By August Wagner ’21
This post is written by August Wagner, two-time WMGIC contestant and Events Director for WMGIC V. As the Global Research Institute works to create cutting-edge solutions to the world’s most pressing issues, funding William & Mary’s Global Innovation Challenge creates a natural partnership.
I arrived at William & Mary in the fall of 2017 with a clear academic plan. I was committed to a career in investment banking and was prepared to apply to the business school while majoring in finance. Five years later, I can look back on my time at William & Mary and be thankful for where I have ended up. I never took a finance course, and I didn’t even apply to the business school. Instead, I majored in economics with a minor in mathematics, which might not seem all that different, but at the time, deciding to major in economics felt like a huge decision. William & Mary’s focus on providing a liberal arts education allowed me the freedom to pursue multiple subjects and interests, but I have WMGIC, William & Mary’s Global Innovation Challenge, to thank for introducing me to what became my primary focus: international development.
In the spring of 2018, I competed as part of the winning team in the second Global Innovation Challenge. The case focused on the Darfur region of Sudan, a part of the world I knew very little about. Over the course of the 24-hour competition, I worked on finding a solution to address the multifaceted economic, social, and environmental issues that affected the region. I think I slept for 45 minutes that night. Nevertheless, it was some of the most fun I had in college. Even though our solution would not be implemented in Darfur, WMGIC encouraged participants to engage with real-world problems and ask the question, “How can we improve the lives of the people who live in this region?”
WMGIC encourages and facilitates interdisciplinary collaboration and applied learning opportunities among students, policymakers, practitioners, and researchers by bringing innovative and sustainable perspectives to solve complex global issues.
Judges deliberating at the Second Annual Global Innovation Challenge (WMGIC).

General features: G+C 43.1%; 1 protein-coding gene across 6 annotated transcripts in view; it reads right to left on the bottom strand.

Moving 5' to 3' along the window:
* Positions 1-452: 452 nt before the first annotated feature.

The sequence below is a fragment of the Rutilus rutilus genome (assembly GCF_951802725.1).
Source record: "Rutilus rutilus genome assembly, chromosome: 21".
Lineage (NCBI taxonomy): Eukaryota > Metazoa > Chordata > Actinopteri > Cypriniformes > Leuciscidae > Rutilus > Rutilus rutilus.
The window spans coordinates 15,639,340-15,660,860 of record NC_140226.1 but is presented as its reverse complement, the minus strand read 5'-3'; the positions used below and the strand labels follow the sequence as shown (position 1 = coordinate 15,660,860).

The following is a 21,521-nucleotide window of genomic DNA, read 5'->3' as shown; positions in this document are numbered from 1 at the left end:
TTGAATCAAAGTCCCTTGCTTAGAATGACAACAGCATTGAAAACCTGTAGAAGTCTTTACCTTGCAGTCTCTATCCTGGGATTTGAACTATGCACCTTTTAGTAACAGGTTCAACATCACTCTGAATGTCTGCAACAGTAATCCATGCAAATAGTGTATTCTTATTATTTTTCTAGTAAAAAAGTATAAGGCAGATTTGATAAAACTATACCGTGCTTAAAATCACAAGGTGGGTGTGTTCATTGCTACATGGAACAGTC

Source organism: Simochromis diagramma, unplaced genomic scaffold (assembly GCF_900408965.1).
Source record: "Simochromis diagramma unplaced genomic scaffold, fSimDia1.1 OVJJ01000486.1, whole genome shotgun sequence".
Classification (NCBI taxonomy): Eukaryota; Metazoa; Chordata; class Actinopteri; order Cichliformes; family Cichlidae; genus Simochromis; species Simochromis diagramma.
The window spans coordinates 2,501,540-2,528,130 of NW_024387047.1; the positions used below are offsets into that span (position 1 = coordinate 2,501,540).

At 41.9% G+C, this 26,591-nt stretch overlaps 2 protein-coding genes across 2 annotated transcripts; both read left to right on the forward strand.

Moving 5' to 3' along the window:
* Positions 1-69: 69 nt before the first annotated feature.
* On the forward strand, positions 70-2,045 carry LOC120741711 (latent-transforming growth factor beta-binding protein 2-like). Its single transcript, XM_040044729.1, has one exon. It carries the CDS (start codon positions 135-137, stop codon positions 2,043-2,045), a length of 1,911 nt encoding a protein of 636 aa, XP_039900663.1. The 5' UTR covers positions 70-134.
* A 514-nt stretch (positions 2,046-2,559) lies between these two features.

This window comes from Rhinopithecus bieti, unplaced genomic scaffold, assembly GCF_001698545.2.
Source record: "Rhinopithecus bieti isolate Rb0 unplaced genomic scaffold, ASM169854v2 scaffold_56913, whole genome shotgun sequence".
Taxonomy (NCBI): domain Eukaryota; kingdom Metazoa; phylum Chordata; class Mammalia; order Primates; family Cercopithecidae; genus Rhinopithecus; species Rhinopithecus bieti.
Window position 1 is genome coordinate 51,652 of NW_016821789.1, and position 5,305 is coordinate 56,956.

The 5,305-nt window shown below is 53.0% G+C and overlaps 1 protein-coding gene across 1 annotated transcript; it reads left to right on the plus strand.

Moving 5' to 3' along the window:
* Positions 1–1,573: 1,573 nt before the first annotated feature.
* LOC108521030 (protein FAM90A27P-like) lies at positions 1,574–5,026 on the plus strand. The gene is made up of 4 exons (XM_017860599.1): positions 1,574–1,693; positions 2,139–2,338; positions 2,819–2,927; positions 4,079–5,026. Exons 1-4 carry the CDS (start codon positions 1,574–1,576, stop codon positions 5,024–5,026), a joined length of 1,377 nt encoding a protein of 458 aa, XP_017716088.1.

As I reflect on this experience, I think about what made the competition so enjoyable. I admit winning was a great feeling, and the cash prize was nice, but when I delved deeper, I found that winning was only possible because I enjoyed every second of the work. Finding innovative solutions to deforestation, migration out of rural areas, and the looming threat of climate change was exciting, but the real motivating factor for me was the idea that, maybe, we are finding a way to help people.
Four years later, I am still driven by the desire to make the world a better place for all who inhabit it, and I must thank WMGIC for opening my eyes to the world of international development work. I participated in two more WMGICs after that, once more as a participant and then as the event director, but I only needed that first WMGIC to know that international development was what I needed to do. Today, I work in the international development space for a company that manages development projects all over the world, trying to solve the same problems WMGIC introduces to students every year.
August leading the WMGIC V Judges & Mentors Brief.
At the center of international development is a mission to help vulnerable groups become more resilient and lead fuller, more prosperous lives. WMGIC challenges students to think about complex economic, environmental, and social systems and find ways to improve them. WMGIC not only offers students the chance to reflect on global issues but calls for solutions from them. What makes WMGIC so unique when compared to other case competitions is that after the 24 hours are up and the judges announce the winners, you can’t just down tools and walk away from it all. Those problems still exist, and real people are still suffering. It is up to the students to embrace that challenge and go out into the world ready to solve them.